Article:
China's Economy Continues to Strengthen
Dow Jones Newswires - China's economic recovery continued to gather pace in November, but some economists expressed caution about 2013.
The data bode well for China's fourth-quarter gross domestic product growth--various Chinese indicators have been strengthening since September, signaling that the slowdown in the world's second-largest economy has ended following government stimulus efforts, including a push for more infrastructure investment.
Industrial output in China rose a surprisingly strong 10.1% from a year earlier in November, data from the National Bureau of Statistics showed, exceeding the median 9.8% forecast by 15 economists. The reading is up from 9.6% growth in October and the fastest pace of expansion since March.
"It's safe to say that the manufacturing sector is recovering," said HSBC economist Ma Xiaoping. "The current relatively loose policies should continue to reinforce a growth rebound."
Other data also pointed to strong activity in November. Electricity output, viewed by some analysts as a more reliable indicator of economic conditions than other official data, rose by 7.9% from a year earlier, the fastest pace all year and up from 6.4% in October.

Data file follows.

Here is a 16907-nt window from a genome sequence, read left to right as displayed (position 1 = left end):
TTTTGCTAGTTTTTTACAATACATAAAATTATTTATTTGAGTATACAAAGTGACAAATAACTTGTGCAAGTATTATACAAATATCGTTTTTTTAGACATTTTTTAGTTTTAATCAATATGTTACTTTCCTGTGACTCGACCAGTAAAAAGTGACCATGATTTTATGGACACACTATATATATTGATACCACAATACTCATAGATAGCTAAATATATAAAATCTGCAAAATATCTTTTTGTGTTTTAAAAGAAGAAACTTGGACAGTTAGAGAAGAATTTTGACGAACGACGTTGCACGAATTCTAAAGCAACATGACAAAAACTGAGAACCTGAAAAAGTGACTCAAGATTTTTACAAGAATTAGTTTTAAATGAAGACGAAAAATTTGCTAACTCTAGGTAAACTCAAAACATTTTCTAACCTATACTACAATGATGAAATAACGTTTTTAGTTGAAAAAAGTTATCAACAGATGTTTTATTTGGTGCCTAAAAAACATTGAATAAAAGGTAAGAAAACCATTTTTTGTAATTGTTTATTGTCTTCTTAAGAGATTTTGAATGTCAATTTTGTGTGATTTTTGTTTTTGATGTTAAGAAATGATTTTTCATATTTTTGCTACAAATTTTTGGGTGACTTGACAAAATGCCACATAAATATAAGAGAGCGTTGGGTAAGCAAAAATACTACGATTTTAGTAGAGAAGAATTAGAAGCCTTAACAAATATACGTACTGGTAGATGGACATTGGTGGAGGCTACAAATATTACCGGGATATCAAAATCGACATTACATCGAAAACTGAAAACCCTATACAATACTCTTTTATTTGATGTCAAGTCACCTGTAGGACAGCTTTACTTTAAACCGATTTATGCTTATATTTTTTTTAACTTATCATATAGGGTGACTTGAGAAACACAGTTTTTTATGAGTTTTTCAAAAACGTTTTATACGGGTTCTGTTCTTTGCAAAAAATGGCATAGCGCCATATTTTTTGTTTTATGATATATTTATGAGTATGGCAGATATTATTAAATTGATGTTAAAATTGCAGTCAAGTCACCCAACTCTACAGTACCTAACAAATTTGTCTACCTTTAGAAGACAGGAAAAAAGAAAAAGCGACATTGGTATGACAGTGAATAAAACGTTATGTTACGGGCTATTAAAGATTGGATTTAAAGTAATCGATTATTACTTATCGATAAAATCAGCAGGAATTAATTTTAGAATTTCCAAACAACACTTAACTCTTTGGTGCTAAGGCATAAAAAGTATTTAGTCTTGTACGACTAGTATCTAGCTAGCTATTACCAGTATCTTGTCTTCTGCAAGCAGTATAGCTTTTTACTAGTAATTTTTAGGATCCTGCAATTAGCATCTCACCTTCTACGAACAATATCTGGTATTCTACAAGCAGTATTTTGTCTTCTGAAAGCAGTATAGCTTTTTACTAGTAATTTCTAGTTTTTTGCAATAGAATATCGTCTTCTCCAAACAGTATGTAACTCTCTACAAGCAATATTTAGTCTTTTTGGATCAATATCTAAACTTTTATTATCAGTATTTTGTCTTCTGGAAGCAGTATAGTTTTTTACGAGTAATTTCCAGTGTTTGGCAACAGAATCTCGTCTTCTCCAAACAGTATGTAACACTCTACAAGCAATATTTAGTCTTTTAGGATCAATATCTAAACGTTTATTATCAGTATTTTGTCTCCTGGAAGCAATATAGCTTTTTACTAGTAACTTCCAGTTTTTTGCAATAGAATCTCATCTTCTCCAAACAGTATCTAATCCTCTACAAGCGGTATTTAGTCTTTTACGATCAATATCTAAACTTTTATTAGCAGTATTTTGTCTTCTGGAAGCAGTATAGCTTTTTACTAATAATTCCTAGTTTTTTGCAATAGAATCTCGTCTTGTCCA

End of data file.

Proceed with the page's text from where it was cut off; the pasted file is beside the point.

The real estate sector, a key driver of the Chinese economy, showed healthy readings for both construction and sales of property units, as home-buyers return to the market on expectations that prices have bottomed.
In November, property development investment rose 28.5% from a year earlier, picking up from October's 15.5% increase, according to Dow Jones Newswires' calculations based on National Bureau of Statistics data.
Meanwhile, residential property sales surged 42.9% from a year earlier, according to the calculations, compared to 35.2% growth in October.
"Overall it's a quite strong set of numbers, supporting our view of rebounding GDP growth," Bank of America-Merrill Lynch economist Lu Ting said a in note.
Non-rural fixed-asset investment, a closely watched indicator of spending on facilities and equipment, rose 20.7% from a year earlier in the January-November period, unchanged from the January-October period.
Ms. Ma said the figure, although unchanged, indicates strong investment demand because there is normally seasonal weakness in the winter months for construction projects.
Inflation also picked up in November, driven by higher food prices, but economists said it remains well below levels that would be a concern for policy makers. The country's consumer price index rose 2.0% from a year earlier in November, rebounding from October's 1.7% rise, which was the slowest rate of inflation in nearly three years. Economists polled earlier had expected a 2.1% rise.
"Overall, the inflation figures are not alarming," said Nomura economist Zhang Zhiwei.
Bank of America's Mr. Lu said China's economy is in a "sweet spot" of rising growth and low inflation. But he said the situation may not last, as the side-effects of government stimulus policies such as rising government debt and risks in the financial system become more apparent.
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